The farm is on Barford Road. This photo is held in St Neots Museum – Ref SNEMU image no. G182
St Neots Poor Law Union was formed on 24th September 1835. Its operation was overseen by an elected Board of Guardians.
Three workhouses were built in Huntingdonshire – one in Great Stukeley to serve the Huntingdon Union area, one in Hemingford Grey to serve the St Ives Union, and one just across the river from St Neots.
Huntingdonshire Archives has superb collections of records for the Huntingdon and St Ives workhouses, including registers of admissions and discharges, birth and death registers, punishment books, and occasionally plans.
The new St Neots Union workhouse was built in 1841-2 at Eaton Socon, St Neots. It was designed, without charge, by local architect William Abbot and was based on the popular cruciform or “square” plan. Its location and layout are shown on the 1901 map below.
To keep down costs, no paving-stones or iron railings were incorporated, and at one stage, only one lavatory was provided. However, soon after its opening, these shortcomings were remedied with the addition of a perimeter hedge, clock, and additional privies behind the original infirmary block. A newer separate infirmary existed by 1878.
The main building, later used as a veterinary centre for horses, is now known as the White House and used as residential accommodation. The former infirmary, also now a residential property, stands on Linclare Place.
This building is now converted into flats and is called The White House
The Poor Law Board sanction the above Dietary. Ralph Earle, Secretary. By order of the Board of Guardians, J.H. Ennals, Clerk.
Letterpress broadside, two tables; one of recommended portions of dietary stables for adults, the other of equivalents for children under 16 (subdivided into three age groups). Sheet 445 x 285mm, 17½ x 11¼”. Folds, spotting and tatty extremities.
Introduced under the Poor Law Amendment Act of 1834, a workhouse was a place where people who were unable to support themselves could go to live and work. This piece of ephemera printed for the Poor Law Guardians of St. Neots represents an interesting piece of social history.
Provenance: from a scrap album compiled c.1840 – 1880 by Alfred Towgood of Riverside, a paper mill owner at St. Neots, Huntingdon. He was also a Lieutenant in the Duke of Manchester’s Light Horse.
A small house at 2 Brook Street was once used as the St Neots parish poorhouse.
St Neots’ Corn Exchange, now demolished and replaced by the shops opposite what was then Midland Bank now Santander on south street as it joins the High Street, is pictured below on the right. It was a very beautiful building with a Cupola (shown) built in the 1860’s.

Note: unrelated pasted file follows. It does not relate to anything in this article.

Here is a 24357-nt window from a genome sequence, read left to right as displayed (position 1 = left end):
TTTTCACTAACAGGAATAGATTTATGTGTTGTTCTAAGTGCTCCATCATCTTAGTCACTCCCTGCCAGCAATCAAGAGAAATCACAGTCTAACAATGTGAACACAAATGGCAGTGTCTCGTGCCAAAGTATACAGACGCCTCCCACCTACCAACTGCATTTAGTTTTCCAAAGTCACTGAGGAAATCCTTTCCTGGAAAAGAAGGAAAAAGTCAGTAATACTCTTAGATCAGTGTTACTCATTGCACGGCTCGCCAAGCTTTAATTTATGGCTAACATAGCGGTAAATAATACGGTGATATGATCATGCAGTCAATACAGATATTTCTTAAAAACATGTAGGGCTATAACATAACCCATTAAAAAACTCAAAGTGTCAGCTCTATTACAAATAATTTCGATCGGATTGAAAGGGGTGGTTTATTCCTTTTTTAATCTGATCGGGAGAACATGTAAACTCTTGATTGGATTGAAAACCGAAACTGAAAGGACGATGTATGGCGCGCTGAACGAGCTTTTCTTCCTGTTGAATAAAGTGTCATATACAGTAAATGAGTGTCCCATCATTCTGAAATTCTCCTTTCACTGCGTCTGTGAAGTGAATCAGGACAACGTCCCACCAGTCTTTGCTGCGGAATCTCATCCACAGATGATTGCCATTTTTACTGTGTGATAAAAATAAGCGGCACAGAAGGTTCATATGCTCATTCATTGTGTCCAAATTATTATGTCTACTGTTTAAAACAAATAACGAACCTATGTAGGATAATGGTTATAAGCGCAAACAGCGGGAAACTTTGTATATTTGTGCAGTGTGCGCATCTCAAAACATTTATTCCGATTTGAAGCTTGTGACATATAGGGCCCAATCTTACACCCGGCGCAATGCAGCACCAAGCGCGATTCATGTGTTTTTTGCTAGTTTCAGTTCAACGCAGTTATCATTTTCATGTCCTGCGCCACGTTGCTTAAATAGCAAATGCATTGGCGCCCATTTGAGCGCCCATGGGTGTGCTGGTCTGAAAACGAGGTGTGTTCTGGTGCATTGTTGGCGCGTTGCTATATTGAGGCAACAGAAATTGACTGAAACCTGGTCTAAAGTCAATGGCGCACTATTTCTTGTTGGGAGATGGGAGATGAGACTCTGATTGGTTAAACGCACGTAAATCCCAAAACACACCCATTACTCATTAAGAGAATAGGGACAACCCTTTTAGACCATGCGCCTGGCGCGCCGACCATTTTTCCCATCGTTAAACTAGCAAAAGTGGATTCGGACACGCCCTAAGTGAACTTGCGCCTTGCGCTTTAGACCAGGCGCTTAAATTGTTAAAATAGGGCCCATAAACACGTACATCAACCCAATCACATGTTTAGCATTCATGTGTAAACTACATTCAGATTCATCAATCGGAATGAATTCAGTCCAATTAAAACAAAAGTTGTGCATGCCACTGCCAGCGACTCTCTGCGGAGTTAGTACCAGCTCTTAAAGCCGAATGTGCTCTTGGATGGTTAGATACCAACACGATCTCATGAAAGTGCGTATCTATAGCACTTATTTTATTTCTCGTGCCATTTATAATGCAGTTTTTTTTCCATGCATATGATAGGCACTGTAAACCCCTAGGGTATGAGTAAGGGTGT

“In 1915 the building was purchased by C.A.James landlord of the Bridge Hotel who opened it as a Cinema. The building caught fire in 1929 and the Cupola fell down. It was refurbished and renamed the Pavillion Cinema until 1969 when the whole building was demolished.” – St. Neots Through Time (on sale at the St.Neots Museum)
This 1905 postcard for Cinderella, posted to Ms. Trundley Hail Western, presumably a publicity post card.
This image taken on the Market Square looking north captures a collection of children in fancy dress, possibly for the carnival or other parade ( due to fences being put up along the pavement ).
Lady pictured in black top may be Eileen Harrington, a local nanny at the time from Silver Street, Eynesbury .
Also in the background of the shot, R.E Cadge Ltd. was a famous Clothes shop.
This picture taken April 02 1907, shows children playing on the common taken facing the now Hyde Park and Auction rooms on New Street.
When this image was taken, the Hyde Park pub was then the Cannon Inn until around the mid 1990’s as seen in the back of the shot, alongside the inn’s stabling .
You can faintly see both St. Marys church and the United Reform on the high street.
A stern faced Daughter of the Regiment with her bicycle pictured outside Thirtle & Co, Market Square, St Neots. Looking at the costumes, this is probably around 1900. Presumably the ribbons decorating the bike are red white and blue, or maybe they are the regimental colours – we shall never know.
I had never heard of Thirtle & Co, but a quick search on the internet provided this scan of the programme for George V’s coronation in 1911. Does anyone know where Thirtle’s store was exactly? Let us know if you think you do. Is it the outfitters that later became Cadge’s?